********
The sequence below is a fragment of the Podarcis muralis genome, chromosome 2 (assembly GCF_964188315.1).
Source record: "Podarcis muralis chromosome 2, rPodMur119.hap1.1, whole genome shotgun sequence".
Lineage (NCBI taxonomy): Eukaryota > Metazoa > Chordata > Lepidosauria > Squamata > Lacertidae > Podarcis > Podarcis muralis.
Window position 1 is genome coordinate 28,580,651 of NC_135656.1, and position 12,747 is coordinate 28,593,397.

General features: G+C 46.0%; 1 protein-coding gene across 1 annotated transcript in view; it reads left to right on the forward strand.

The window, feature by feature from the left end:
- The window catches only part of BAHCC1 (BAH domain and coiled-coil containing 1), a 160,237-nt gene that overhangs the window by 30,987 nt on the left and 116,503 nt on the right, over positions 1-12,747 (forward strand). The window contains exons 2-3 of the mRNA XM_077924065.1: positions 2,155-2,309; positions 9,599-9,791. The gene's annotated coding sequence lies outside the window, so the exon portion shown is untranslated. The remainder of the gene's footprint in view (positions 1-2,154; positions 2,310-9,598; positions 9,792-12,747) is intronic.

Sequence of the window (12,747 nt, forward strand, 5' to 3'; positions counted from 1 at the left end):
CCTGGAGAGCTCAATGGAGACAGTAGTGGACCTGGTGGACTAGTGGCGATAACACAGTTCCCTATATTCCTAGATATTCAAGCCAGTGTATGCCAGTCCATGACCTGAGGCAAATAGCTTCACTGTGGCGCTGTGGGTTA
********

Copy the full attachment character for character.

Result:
The sequence below is a fragment of the Podarcis muralis genome, chromosome 2 (assembly GCF_964188315.1).
Source record: "Podarcis muralis chromosome 2, rPodMur119.hap1.1, whole genome shotgun sequence".
Lineage (NCBI taxonomy): Eukaryota > Metazoa > Chordata > Lepidosauria > Squamata > Lacertidae > Podarcis > Podarcis muralis.
Window position 1 is genome coordinate 28,580,651 of NC_135656.1, and position 12,747 is coordinate 28,593,397.

General features: G+C 46.0%; 1 protein-coding gene across 1 annotated transcript in view; it reads left to right on the forward strand.

The window, feature by feature from the left end:
- The window catches only part of BAHCC1 (BAH domain and coiled-coil containing 1), a 160,237-nt gene that overhangs the window by 30,987 nt on the left and 116,503 nt on the right, over positions 1-12,747 (forward strand). The window contains exons 2-3 of the mRNA XM_077924065.1: positions 2,155-2,309; positions 9,599-9,791. The gene's annotated coding sequence lies outside the window, so the exon portion shown is untranslated. The remainder of the gene's footprint in view (positions 1-2,154; positions 2,310-9,598; positions 9,792-12,747) is intronic.

Sequence of the window (12,747 nt, forward strand, 5' to 3'; positions counted from 1 at the left end):
CCTGGAGAGCTCAATGGAGACAGTAGTGGACCTGGTGGACTAGTGGCGATAACACAGTTCCCTATATTCCTAGATATTCAAGCCAGTGTATGCCAGTCCATGACCTGAGGCAAATAGCTTCACTGTGGCGCTGTGGGTTA